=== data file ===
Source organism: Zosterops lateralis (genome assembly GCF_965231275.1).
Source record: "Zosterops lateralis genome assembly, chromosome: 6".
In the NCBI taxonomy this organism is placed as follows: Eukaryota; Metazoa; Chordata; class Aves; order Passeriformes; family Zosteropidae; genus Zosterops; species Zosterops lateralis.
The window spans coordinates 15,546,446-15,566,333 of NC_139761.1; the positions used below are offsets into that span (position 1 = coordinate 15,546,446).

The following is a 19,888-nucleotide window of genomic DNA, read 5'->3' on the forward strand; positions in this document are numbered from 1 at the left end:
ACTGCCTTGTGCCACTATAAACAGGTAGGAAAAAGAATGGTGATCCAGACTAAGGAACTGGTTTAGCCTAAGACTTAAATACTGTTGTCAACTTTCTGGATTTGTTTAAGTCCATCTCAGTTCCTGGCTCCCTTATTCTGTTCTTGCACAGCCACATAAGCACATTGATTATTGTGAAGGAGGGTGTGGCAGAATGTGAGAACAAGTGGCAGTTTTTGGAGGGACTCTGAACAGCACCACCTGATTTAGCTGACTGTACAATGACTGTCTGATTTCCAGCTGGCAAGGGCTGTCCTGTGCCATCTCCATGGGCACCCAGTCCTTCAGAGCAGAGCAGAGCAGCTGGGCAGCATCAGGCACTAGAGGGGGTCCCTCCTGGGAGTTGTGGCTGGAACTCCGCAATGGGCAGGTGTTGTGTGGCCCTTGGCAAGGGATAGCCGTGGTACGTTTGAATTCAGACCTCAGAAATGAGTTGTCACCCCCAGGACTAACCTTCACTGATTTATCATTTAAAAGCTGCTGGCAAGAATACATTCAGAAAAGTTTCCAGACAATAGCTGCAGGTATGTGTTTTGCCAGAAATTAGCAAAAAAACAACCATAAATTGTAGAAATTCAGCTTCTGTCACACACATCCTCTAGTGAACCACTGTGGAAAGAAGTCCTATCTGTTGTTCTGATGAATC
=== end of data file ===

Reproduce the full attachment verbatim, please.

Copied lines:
Source organism: Zosterops lateralis (genome assembly GCF_965231275.1).
Source record: "Zosterops lateralis genome assembly, chromosome: 6".
In the NCBI taxonomy this organism is placed as follows: Eukaryota; Metazoa; Chordata; class Aves; order Passeriformes; family Zosteropidae; genus Zosterops; species Zosterops lateralis.
The window spans coordinates 15,546,446-15,566,333 of NC_139761.1; the positions used below are offsets into that span (position 1 = coordinate 15,546,446).

The following is a 19,888-nucleotide window of genomic DNA, read 5'->3' on the forward strand; positions in this document are numbered from 1 at the left end:
ACTGCCTTGTGCCACTATAAACAGGTAGGAAAAAGAATGGTGATCCAGACTAAGGAACTGGTTTAGCCTAAGACTTAAATACTGTTGTCAACTTTCTGGATTTGTTTAAGTCCATCTCAGTTCCTGGCTCCCTTATTCTGTTCTTGCACAGCCACATAAGCACATTGATTATTGTGAAGGAGGGTGTGGCAGAATGTGAGAACAAGTGGCAGTTTTTGGAGGGACTCTGAACAGCACCACCTGATTTAGCTGACTGTACAATGACTGTCTGATTTCCAGCTGGCAAGGGCTGTCCTGTGCCATCTCCATGGGCACCCAGTCCTTCAGAGCAGAGCAGAGCAGCTGGGCAGCATCAGGCACTAGAGGGGGTCCCTCCTGGGAGTTGTGGCTGGAACTCCGCAATGGGCAGGTGTTGTGTGGCCCTTGGCAAGGGATAGCCGTGGTACGTTTGAATTCAGACCTCAGAAATGAGTTGTCACCCCCAGGACTAACCTTCACTGATTTATCATTTAAAAGCTGCTGGCAAGAATACATTCAGAAAAGTTTCCAGACAATAGCTGCAGGTATGTGTTTTGCCAGAAATTAGCAAAAAAACAACCATAAATTGTAGAAATTCAGCTTCTGTCACACACATCCTCTAGTGAACCACTGTGGAAAGAAGTCCTATCTGTTGTTCTGATGAATC